(Of course, I would be willing to drop this argument entirely if my boss were to give me the day off tomorrow.)

It's official:

My mother has a crush on Chuck Todd.

My mom's (not so super-secret) crush.

Monday, January 12, 2009

Row! *bang* Row! *bang*

March 1997:

I don't remember exactly why we decided to stay up all night the night before the marching band left for Florida, but I think the reasoning went something like "if we don't sleep now, we'll sleep better on the bus." Which was clearly ridiculous--like we were going to get any sleep on the bus!--but we were teenagers and it didn't take much to convince us to pull an all-nighter at that age. So me, Jake and Joe (who wasn't even in the band--which made him a marching band groupie, I guess?) hopped in my '78 Oldsmobile, rented some movies, got some snacks at the grocery store, and headed out to my house to watch the hours fly by.

As we approached the last stretch of paved road before the turnoff to my house, one of them--Joe or Jake, I can't remember which--said, "Hey, take your foot off the gas, and let's see how far this baby can coast!" Well, who could say no to that?

Thanks mostly to the slope of the road (and the sheer heft of my car), we made it to my side road lickity-split, and after negotiating the turn, started rolling slowly toward my driveway about halfway up the road. But this time, the slope was working against us (and the gravel, too), and about halfway there, we finally ground to a halt.

Just as I was about to admit defeat and touch my foot to the gas pedal, the boys shouted "NO!" and jumped out of the car--they each grabbed a door, and started pushing the car up the road. And not pushing the car like when I've pushed cars, like when they've gone in the ditch or run out of gas (something that very same '78 Oldsmobile was known for)--they pushed it with the kind of gusto and manic surging energy that only two teenage boys hopped up on Mountain Dew and Pixy Stix can bring to a job like that. I tried to get out of the car to help, but was instructed to stay in the driver's seat to steer, and to "crank up that song!"

So there we were, lurching up the road with me & the Pulp Fiction soundtrack acting as the modern equivalent of the guy beating the drum at the front of the Viking ship, while Jake and Joe made like oarmen and shoved that beast all the way into my yard, the full moon shining down and giving our neighbors a good view of the action, no doubt--although really, I doubt they would've figured out what was going on even if they were looking.

Although I guess we could've blamed it on the full moon if they had asked. That brings out the crazies, right?

Thursday, January 08, 2009



I Like You: Hospitality Under the Influence
by Amy Sedaris.
This is one of the most wonderfully random things I've read in a long time--it's billed as a cookbook/hospitality guide, but it wanders all over the place. Seriously. I mean, so far, my favorite parts have been about rabbit care, and how to put on pantyhose. The pages are covered in illustrations that veer from the kitschy to the creepy, and all manner of stuff between. Portraits made out of beans...peanuts with googily eyes glued on. I'llbe getting a lot of jollies out of this one.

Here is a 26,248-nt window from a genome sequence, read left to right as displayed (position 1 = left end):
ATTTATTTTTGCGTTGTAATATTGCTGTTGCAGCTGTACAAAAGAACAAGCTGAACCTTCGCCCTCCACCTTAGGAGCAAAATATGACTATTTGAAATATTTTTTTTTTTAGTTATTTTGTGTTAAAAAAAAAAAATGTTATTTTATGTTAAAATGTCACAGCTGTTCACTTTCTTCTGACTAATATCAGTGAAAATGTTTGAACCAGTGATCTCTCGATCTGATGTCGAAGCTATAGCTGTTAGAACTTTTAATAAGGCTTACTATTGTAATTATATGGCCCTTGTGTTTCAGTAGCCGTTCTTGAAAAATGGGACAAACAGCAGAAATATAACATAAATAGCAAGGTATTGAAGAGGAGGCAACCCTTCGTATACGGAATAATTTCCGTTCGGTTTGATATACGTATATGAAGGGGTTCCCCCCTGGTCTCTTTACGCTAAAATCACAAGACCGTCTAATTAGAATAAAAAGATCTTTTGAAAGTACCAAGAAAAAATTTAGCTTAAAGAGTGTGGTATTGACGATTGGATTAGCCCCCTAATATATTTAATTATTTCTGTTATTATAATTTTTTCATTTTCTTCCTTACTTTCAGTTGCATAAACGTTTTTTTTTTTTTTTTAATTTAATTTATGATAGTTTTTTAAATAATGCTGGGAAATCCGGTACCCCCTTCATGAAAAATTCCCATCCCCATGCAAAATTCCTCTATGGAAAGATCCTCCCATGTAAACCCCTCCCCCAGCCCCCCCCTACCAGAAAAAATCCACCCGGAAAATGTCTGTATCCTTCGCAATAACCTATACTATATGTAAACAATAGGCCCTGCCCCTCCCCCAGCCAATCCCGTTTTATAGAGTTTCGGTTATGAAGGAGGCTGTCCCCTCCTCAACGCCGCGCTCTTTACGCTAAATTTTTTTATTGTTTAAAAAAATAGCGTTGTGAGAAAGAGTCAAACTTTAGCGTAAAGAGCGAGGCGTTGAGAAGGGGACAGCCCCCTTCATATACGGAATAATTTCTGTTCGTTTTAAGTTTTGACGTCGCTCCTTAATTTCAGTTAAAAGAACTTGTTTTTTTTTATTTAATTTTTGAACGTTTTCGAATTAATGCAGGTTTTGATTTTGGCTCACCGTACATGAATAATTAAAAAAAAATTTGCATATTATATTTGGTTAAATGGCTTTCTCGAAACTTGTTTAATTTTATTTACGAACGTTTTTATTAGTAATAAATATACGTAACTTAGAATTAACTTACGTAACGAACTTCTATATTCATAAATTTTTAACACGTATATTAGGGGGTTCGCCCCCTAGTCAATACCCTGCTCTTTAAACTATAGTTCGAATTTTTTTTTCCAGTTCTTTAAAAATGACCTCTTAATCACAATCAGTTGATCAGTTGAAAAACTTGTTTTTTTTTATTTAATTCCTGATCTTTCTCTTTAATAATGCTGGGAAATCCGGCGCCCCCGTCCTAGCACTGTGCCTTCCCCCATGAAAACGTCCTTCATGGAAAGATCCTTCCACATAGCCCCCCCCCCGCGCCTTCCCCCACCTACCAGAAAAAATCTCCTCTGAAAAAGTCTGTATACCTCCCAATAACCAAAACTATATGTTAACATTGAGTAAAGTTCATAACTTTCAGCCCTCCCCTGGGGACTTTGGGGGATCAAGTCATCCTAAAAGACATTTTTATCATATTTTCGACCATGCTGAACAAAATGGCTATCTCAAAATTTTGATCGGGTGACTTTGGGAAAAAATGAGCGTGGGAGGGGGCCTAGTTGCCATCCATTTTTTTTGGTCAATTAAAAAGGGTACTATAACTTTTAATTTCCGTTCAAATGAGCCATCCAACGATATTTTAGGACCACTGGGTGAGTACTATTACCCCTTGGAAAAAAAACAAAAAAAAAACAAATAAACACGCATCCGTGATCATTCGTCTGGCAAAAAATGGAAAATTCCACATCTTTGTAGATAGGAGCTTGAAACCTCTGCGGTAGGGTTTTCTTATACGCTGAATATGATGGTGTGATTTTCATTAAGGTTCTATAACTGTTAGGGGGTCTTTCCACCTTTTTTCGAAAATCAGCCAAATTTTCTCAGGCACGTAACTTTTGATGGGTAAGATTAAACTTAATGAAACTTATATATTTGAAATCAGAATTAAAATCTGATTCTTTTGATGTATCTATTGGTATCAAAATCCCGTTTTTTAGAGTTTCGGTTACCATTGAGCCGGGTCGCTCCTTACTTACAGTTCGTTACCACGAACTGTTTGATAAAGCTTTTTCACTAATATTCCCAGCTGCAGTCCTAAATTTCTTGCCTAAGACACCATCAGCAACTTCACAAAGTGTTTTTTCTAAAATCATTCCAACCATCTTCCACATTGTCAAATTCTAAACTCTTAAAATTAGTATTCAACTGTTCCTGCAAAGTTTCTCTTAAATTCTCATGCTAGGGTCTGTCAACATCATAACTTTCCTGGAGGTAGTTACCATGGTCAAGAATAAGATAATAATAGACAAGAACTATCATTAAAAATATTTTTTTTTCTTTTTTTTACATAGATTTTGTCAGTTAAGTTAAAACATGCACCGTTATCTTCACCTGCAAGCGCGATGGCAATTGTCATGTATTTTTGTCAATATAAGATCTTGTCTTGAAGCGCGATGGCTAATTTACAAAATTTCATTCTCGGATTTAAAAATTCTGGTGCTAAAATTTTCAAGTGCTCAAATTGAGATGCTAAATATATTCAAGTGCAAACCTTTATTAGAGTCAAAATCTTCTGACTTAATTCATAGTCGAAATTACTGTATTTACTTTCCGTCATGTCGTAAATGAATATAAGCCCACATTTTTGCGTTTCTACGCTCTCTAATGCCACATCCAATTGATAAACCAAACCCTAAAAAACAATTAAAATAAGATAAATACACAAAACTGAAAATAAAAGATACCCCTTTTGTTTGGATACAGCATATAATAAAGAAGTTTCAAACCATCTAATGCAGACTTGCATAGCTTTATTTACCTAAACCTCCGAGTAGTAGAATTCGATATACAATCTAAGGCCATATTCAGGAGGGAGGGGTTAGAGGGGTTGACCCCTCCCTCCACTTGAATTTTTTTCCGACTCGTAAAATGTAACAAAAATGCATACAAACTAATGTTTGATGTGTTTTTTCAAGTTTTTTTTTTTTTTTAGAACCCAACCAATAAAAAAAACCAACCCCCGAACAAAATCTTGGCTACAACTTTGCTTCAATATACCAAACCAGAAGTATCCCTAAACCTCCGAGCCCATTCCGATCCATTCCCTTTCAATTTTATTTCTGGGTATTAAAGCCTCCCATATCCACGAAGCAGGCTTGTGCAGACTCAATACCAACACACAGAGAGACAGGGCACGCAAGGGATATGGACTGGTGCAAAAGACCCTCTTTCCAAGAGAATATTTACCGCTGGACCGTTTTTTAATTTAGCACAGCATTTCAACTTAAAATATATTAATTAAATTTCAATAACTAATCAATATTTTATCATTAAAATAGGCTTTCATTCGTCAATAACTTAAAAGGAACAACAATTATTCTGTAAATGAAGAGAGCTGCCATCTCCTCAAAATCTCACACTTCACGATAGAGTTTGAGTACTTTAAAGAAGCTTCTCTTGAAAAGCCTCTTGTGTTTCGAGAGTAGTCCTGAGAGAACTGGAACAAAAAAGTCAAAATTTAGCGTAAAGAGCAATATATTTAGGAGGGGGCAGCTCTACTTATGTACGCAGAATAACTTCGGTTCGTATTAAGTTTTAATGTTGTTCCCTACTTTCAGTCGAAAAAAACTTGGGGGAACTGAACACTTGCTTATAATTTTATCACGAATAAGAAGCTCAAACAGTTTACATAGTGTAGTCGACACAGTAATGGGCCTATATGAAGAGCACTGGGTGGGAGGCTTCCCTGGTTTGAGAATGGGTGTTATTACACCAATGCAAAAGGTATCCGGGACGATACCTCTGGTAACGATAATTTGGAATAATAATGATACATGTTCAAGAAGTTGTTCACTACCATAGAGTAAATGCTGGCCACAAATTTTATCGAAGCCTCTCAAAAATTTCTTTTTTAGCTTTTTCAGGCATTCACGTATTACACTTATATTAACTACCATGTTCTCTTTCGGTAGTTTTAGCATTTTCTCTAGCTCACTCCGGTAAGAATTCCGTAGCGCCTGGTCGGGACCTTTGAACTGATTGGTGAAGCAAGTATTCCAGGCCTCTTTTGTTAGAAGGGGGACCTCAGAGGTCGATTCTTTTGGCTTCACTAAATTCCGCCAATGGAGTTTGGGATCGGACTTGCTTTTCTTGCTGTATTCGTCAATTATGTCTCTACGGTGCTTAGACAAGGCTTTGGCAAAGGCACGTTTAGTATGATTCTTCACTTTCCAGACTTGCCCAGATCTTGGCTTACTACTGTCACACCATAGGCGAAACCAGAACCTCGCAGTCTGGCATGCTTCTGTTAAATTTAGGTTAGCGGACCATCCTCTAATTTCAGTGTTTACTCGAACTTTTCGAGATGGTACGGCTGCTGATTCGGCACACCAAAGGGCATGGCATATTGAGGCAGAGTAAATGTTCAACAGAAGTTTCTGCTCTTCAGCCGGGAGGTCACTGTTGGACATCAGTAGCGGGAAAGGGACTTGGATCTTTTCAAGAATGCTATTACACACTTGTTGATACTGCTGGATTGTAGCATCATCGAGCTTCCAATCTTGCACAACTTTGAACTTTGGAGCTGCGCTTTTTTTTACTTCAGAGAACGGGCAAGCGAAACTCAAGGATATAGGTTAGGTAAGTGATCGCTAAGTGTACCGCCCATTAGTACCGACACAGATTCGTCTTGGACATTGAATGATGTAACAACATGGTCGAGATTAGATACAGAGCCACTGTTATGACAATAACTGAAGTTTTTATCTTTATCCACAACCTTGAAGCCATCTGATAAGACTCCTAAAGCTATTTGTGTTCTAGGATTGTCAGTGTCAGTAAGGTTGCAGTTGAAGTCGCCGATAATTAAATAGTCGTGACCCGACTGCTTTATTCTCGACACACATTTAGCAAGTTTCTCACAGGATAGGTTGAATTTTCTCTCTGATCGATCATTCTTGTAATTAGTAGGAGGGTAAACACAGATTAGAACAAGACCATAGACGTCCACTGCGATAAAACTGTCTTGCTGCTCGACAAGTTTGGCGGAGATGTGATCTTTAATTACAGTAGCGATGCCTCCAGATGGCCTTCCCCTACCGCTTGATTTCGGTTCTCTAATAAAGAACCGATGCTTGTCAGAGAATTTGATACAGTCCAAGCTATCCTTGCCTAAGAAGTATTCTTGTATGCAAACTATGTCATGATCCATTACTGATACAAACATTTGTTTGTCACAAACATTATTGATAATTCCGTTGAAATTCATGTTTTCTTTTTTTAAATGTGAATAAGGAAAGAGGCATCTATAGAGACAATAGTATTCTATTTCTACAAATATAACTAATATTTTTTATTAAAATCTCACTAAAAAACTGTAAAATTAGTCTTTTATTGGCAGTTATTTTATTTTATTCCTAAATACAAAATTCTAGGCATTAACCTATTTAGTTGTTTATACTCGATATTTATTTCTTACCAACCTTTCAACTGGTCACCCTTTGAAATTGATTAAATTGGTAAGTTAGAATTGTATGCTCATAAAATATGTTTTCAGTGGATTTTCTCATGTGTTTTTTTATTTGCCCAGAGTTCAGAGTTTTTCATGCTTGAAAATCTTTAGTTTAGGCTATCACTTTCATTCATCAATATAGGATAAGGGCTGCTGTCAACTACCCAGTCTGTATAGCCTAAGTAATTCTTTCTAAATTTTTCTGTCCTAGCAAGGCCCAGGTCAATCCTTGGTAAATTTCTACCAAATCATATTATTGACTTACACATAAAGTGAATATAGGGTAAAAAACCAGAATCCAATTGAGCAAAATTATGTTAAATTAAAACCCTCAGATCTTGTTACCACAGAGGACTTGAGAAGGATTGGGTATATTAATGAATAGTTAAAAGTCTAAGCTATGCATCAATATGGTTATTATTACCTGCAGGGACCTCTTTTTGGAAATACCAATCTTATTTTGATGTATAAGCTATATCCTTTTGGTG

I Could Do Anything If I Only Knew What It Was by Barbara Sher.
I have a low tolerance for self-help books, but a friend recently recommended this when we were jabbering about my long-term career plans. Or lack thereof. I haven't made my mind up about this yet, but eh, it certainly can't hurt.


It's that time of year when I hurry to play catch-up with all the movies I missed in the past year, so when I watch the Oscars I'll have some vague idea of what's going on. A smattering:

Son of Rambow - Sweetly eccentric without being off-puttingly so.
The Bank Job - Suspenseful and well-written, and reasonably funny, too.
Married Life - I found the costumes and sets more interesting than the plot, but it wasn't bad, just a little too soap opera-y for my tastes.
The Visitor - It's somber and bittersweet, but strangely hopeful, too.
27 Dresses - Better than I was expecting, really--inoffensively fluffy.

Also: I'm working through a new Mystery Science Theater 3000 boxed set I got for Christmas, and I couldn't be happier to finally have the following available to me in DVD form:


Baby blankets.
Loads of 'em. Because sifting through my address book lately, it seems like every fifth name in there has an impending bambino associated with it. Luckily, between what's in my yarn stash and the sale rack stuff I scored on a Duluth run last weekend, my reserves should be able to hold out through Babyboom '08.

Thursday, January 01, 2009

To-Do List, 2009 Edition:

1. Travel more.

2. Make more stuff.

3. Finish more stuff.

4. Start taking accordion lessons. (Really.)

5. I want to come up with a really good Halloween costume for once. It seems like throughout the other 11 months of the year, I'm frequently noticing things that I think would be hilarious Halloween costumes, but then when October rolls around, I either can't think of anything or I wait until the last minute to put it together and it turns out sucky. This is the year I start writing things down ahead of time, dammit.